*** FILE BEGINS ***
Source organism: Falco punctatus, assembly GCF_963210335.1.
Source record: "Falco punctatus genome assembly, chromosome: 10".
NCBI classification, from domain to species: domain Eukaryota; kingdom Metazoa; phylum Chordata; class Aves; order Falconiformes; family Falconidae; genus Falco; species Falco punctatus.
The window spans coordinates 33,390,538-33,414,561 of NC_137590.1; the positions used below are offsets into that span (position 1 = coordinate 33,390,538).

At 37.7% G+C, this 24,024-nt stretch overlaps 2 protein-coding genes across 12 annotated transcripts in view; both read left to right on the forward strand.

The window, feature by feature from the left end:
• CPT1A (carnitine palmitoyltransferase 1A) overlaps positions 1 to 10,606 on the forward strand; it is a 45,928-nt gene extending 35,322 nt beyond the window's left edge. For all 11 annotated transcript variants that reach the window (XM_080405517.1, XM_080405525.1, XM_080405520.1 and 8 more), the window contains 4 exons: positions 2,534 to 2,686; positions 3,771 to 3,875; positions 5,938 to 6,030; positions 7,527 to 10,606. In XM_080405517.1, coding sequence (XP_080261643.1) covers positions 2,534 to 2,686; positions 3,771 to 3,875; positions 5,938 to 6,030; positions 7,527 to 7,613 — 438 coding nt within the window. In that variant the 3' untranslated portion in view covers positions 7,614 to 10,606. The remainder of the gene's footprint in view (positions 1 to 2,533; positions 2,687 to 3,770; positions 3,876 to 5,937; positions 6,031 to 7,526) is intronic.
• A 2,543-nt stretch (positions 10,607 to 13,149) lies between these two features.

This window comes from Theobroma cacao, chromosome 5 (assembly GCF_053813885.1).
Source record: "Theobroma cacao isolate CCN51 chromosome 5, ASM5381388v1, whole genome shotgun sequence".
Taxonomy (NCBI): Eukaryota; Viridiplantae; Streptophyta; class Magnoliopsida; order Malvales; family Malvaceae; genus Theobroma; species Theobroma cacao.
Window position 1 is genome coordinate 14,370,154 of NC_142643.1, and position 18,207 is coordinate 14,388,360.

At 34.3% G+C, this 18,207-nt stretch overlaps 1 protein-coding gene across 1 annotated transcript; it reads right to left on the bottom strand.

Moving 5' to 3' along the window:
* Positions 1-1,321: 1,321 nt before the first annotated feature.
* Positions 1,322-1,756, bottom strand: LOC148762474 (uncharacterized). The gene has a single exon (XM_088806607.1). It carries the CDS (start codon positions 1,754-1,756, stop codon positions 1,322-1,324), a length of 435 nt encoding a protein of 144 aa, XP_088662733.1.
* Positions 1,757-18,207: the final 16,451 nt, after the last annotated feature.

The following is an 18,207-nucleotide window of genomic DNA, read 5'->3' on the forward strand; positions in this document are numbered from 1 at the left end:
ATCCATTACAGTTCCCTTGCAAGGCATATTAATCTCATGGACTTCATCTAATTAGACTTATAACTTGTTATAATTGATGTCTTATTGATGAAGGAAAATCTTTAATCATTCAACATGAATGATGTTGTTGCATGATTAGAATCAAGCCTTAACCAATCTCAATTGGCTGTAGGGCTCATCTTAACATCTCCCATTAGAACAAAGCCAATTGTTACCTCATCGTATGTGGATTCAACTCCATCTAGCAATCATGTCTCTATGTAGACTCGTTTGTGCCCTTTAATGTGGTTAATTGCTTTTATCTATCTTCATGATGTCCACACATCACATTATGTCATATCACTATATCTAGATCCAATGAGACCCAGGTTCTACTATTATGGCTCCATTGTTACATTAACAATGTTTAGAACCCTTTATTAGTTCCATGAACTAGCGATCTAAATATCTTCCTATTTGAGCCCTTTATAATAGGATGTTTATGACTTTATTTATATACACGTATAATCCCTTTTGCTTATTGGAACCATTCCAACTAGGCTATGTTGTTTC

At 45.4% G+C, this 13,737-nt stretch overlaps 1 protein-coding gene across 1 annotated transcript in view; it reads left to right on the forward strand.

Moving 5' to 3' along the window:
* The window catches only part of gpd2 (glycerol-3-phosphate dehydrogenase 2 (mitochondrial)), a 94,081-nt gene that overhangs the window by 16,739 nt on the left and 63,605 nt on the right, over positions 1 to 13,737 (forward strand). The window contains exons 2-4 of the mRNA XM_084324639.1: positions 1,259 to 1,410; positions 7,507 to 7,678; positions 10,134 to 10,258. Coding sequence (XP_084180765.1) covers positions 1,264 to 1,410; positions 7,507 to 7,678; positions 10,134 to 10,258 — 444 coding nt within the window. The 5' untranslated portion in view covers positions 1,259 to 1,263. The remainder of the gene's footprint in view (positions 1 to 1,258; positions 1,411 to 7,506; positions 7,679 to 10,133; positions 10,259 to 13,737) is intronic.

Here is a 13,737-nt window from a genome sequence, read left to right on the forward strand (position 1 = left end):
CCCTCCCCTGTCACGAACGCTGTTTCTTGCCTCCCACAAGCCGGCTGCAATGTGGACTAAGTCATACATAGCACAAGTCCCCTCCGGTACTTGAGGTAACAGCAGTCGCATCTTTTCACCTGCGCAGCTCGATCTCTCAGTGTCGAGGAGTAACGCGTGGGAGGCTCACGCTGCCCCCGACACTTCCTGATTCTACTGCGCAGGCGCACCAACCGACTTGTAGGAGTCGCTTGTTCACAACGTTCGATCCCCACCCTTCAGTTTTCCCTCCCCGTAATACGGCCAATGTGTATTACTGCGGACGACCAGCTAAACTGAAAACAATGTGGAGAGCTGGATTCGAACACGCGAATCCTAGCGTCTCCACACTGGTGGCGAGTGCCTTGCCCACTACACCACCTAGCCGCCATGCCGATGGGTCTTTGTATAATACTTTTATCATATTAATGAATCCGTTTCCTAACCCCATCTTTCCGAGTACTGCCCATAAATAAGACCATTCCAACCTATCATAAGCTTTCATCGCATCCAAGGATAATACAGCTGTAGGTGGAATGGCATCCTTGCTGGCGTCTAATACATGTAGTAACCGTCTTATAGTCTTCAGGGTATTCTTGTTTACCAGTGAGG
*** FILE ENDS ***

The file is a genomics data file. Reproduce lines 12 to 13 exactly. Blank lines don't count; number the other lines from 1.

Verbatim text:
Window position 1 is genome coordinate 14,370,154 of NC_142643.1, and position 18,207 is coordinate 14,388,360.

At 34.3% G+C, this 18,207-nt stretch overlaps 1 protein-coding gene across 1 annotated transcript; it reads right to left on the bottom strand.